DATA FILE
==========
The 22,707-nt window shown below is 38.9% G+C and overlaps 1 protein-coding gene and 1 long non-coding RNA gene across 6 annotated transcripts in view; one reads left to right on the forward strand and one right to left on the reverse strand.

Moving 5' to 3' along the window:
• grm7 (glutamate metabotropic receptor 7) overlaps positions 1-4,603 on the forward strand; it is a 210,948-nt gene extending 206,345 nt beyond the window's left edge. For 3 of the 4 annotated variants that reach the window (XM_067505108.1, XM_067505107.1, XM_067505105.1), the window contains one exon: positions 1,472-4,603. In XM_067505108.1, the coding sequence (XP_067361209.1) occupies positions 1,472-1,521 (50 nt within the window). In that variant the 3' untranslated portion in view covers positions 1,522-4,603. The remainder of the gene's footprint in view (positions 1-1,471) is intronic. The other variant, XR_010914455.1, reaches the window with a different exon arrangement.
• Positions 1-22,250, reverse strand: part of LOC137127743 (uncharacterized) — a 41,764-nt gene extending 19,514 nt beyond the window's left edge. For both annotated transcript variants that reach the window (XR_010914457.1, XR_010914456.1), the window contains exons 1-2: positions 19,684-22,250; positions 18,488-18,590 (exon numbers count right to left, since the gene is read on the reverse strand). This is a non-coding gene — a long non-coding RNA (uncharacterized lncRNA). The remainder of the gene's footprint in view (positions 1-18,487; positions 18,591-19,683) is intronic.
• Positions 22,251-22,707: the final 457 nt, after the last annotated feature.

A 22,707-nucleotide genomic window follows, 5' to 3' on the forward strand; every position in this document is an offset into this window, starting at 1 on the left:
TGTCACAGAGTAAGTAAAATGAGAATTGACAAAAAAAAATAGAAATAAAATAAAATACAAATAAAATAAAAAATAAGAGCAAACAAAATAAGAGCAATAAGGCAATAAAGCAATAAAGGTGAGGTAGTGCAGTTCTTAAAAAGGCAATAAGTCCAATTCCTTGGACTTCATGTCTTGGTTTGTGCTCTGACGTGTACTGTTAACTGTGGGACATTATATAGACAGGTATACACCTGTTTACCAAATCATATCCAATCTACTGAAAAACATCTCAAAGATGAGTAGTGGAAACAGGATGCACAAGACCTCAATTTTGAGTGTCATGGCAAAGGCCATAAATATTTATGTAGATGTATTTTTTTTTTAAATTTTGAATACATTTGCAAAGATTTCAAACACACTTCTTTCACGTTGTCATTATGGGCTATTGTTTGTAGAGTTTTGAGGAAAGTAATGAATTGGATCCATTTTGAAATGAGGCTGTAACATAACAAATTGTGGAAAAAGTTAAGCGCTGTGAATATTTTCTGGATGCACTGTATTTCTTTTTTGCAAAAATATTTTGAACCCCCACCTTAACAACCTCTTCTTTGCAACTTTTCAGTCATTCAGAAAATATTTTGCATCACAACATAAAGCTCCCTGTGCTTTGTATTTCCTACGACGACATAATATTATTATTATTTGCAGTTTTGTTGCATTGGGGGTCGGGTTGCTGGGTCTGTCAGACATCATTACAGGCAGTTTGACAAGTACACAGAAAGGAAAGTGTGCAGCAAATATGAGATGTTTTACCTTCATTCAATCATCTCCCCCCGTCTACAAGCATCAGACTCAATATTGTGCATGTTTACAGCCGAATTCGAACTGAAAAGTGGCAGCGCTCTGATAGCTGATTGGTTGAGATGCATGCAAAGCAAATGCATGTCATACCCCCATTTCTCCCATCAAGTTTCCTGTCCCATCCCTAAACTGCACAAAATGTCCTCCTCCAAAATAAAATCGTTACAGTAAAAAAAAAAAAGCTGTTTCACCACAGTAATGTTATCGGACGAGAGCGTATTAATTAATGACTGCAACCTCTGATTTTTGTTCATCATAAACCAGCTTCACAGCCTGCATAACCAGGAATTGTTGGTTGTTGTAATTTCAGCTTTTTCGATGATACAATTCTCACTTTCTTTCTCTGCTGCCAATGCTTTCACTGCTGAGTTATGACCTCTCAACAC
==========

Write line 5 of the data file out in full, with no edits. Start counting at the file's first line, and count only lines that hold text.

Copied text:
• Positions 22,251-22,707: the final 457 nt, after the last annotated feature.